Guertler, William Minot
Guertler, William Minot
(b. Hannover, Germany, 10 March 1880; d Hannover, 21 March 1959)
Guertler was the son of Alexander Guertler, a physician. After graduating from the Gymnasium in Hameln in 1899 he studied variously until 1904 at the Technische Hochschule in Hannover, the University of Munich, and the University of Güttingen, from which he earned the doctorate in 1904 under Gustav Tammann. He worked as Tammann’s assistant until 1906. From 1906 to 1908 Guertler was an assistant at the Technische Hochschule in Berlin; in 1908 he joined the faculty as a doctor of engineering.
In the academic year 1908–1909 Guertler was a research associate at the Massachusetts Institute of Technology; he worked there again in 1911. From 1909 to 1914 he worked, without pay, with A. Doeltz at the Metallurgical Institute of the Berlin Technische Hochschule. He was head assistant at the Institute in 1917, became professor there in the same year, and eventually served as deputy director (1921–1928) and director (1929). In 1930 he was appointed to teach at the Institute for Applied Metallurgy; he was promoted to professor and director of the institute in 1933. In 1936 he assumed the additional posts of professor and director of the Institute for Metallurgy and the Science of Materials at the Technische Hochschule in Dresden. He reached retirement age in 1945 and from then until 1956 was a guest professor at the Technical University in Istanbul and at M.I.T.
Guertler’s lifework concerned pure and applied metallurgy, which he developed into an independent scientific discipline. He did not restrict himself to a purely academic approach to the subject but rather sought to consider all aspects of the study of metals—both theoretically and teclmologically—and to apply his results in the metal industry. At the beginning of his researches he systematically investigated the constitution of metals; he was especially interested in the conductivity of alloys. He discovered that the value of the conductivity of a compound composed of several metals is always less than the sum of the conductivities of the components. Through his work on nomenclature Guertler established many new metallurgical concepts, including segregation and peritectonics. He also developed new alloys, largely those of nonferrous metals and most notably those of silver and aluminum. In 1926 he was selected to give the Campbell Memorial Lecture; he also made lecture tours in India, Japan, and the United States.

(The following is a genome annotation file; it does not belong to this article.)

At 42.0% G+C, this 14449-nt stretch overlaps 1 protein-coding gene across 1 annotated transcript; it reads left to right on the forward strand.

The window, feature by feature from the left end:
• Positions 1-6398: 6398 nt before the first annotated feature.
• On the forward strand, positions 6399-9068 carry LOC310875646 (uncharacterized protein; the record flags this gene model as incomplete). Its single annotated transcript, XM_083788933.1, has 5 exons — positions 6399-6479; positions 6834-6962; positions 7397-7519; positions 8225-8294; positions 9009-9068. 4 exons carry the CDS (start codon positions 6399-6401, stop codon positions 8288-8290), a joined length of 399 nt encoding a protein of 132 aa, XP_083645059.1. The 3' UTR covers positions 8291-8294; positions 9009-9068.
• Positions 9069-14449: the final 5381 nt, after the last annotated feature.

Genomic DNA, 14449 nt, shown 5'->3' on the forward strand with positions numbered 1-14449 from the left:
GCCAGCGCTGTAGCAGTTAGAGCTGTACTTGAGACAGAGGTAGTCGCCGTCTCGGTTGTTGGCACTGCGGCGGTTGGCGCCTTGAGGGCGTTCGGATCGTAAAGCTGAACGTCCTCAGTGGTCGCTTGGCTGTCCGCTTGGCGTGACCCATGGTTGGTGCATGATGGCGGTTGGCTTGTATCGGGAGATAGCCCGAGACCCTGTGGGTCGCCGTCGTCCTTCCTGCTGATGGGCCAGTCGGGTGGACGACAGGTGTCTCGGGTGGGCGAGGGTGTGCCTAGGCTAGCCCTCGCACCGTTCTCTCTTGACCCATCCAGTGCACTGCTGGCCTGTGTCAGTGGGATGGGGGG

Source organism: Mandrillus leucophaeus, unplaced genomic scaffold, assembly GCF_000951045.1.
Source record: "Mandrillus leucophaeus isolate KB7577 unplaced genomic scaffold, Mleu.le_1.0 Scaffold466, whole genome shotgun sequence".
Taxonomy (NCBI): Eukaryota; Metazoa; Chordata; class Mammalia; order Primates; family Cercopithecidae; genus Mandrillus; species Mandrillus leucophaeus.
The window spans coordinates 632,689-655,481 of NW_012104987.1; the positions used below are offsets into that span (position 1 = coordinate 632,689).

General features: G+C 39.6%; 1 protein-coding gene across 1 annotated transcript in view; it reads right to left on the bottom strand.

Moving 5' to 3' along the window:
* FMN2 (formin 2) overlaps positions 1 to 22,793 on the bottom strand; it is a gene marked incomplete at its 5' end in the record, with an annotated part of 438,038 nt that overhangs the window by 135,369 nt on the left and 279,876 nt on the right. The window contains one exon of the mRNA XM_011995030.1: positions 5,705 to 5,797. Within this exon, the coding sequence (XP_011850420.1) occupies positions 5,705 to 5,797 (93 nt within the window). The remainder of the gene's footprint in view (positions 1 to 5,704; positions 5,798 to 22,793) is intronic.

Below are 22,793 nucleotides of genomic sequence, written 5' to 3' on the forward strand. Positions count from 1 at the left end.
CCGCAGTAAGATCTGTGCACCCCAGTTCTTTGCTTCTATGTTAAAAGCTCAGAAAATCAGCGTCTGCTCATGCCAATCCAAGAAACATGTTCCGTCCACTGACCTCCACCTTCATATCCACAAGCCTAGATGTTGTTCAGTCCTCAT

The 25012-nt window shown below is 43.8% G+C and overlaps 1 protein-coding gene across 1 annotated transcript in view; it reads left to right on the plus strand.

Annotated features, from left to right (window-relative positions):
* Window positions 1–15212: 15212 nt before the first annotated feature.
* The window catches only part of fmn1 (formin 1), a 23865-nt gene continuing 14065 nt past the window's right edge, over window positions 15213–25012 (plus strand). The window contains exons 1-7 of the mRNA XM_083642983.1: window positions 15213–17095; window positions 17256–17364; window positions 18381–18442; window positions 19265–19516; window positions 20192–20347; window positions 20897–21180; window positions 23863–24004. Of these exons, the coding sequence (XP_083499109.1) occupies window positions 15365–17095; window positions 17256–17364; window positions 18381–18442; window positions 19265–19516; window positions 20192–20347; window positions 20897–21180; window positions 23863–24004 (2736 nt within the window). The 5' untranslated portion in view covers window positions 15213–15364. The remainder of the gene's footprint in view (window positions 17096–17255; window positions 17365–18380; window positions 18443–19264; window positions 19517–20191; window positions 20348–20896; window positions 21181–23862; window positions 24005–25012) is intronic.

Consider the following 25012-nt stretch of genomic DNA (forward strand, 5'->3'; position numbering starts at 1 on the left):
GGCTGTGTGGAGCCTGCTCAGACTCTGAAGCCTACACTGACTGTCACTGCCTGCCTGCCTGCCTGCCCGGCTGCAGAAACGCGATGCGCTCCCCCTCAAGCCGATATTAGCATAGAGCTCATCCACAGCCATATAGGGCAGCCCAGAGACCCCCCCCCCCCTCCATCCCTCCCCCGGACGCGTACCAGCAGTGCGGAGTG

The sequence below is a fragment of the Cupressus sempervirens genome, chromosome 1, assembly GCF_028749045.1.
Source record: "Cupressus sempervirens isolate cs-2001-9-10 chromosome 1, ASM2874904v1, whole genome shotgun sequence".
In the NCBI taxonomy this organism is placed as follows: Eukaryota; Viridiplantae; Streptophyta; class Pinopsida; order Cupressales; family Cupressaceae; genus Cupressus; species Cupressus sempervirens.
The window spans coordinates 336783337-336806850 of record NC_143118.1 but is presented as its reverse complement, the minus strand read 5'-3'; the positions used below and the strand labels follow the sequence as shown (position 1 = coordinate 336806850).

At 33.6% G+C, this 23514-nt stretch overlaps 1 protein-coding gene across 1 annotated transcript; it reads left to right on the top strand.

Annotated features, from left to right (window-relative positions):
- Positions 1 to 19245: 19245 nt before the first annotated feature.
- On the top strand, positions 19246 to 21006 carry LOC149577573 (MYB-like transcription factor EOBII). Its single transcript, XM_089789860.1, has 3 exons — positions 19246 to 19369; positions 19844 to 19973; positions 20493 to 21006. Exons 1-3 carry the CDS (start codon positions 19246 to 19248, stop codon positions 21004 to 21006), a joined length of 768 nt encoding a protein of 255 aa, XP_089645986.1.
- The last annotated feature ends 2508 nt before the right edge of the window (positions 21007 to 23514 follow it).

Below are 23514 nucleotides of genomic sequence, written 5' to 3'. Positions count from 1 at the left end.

Guertler was, moreover, a pioneer in the scientific organization of his field. Besides writing books—particularly the handbook Metallogmphie (begun in 19l2)—he founded such periodicals as the Internationale Zeitschrift für Metallographie in 1911 (called Zeitschrift für Metallkunde after 1919). Further, he established the German Metallographic Society and the German Society for Technical Röntgenology.
I. Original Works. Guertler wrote more than 300 scientific papers and books and was awarded some 100 patents for his methods and devices. For bibliography, see Poggendorff, 462–463; VI, pt. 2, 973–974; and VIIa, pt. 2, 314–315.
His many papers and monographs include his diss. Über wasserfreie Borate and über Entglasung (Leipzig, 1904); “Die elektrische Leitfähigkeit der Leierunger,” in Zeitschriftfür anorganishce Chemie, 51 (1906), 397–433; 54 (1907), 58–88; see also Guertler’s paper on electric conductivity in Physikalische Zeitschrift, 9 (1908), 29–36, 404–405; 11 (1910), 476–479; “Stand der Forschung über die elektrische Leitfähigkeit der kristallisierten Metallegierungen,” in Jahrbuch der Radioaktivität and Elektronik, 5 (1908), 17–81; 6 (1909), 127; “Beiträge zur Kenntnis der Elektrizitùtsleitung in Metallen und Legierungen,” der Benennung metallischer Produkte,” in Zitschrift für Metallkunde, 11 (1919), 200; Richtlinien zur Gewinnung eines Überblicks über den Aufbau von Dreistoffsysten, no. 1 in the series Forschungsarbeiten zur Metallkunde, of which Guertler was editor (Berlin, 1923); Sechs Vorlesungen zur Einführung in das Verstädnis der modern Spezialstähle Forschungsarbeiten zur Metallkunde, no. 8 (Berlin, 1928); “Colloidal Conditions in Metal Crystals,” in J. Alexander, ed., Colloid Chemistry, III (New York, 1931), 439–448.
See also, under his editorship, Metallographie. Ein ausführliches, Lehr-and Handbuch der Konstitution and der physikalischen, chemischen and technischen Eigenschaften der Metalle and metallischen Legierungen, I-III (Berlin, 1912–1935), of which Guertler is also author of numerous parts; Metalltechniser Kalender (Berlin, 1922); Vom Erz zum metallischen Werkstoff (Leipzig, 1929), vol. I of Der metallische Werkstoff, ed. with W. Leitgebel; Einführung in die Metallkunde, 2 vols. (Leipzig, 1943), later published as Metallkunde, I (Berlin, 1954) and the new series of Archiv für Metallkunde.
II. Secondary Literature. On Guertler and his work, see W. Claus “William M. Guertler. Zum 60. Geburtstag am 10.3.1940,” in Metall: Wirtschaft, Wissenschaft, Technik, 19 (1940), 175–176; F. Erdmann-Jesnitzer, “William Guertler †,” in Bergakademie11 (1959), 334; B. Trautmann “Guertler, William Minot,” in Neue deutsche Biographic, VII (1966), 287–288; and “William Guertler †” in Zeitschrift für Metallkunde, 50 (1959), 239.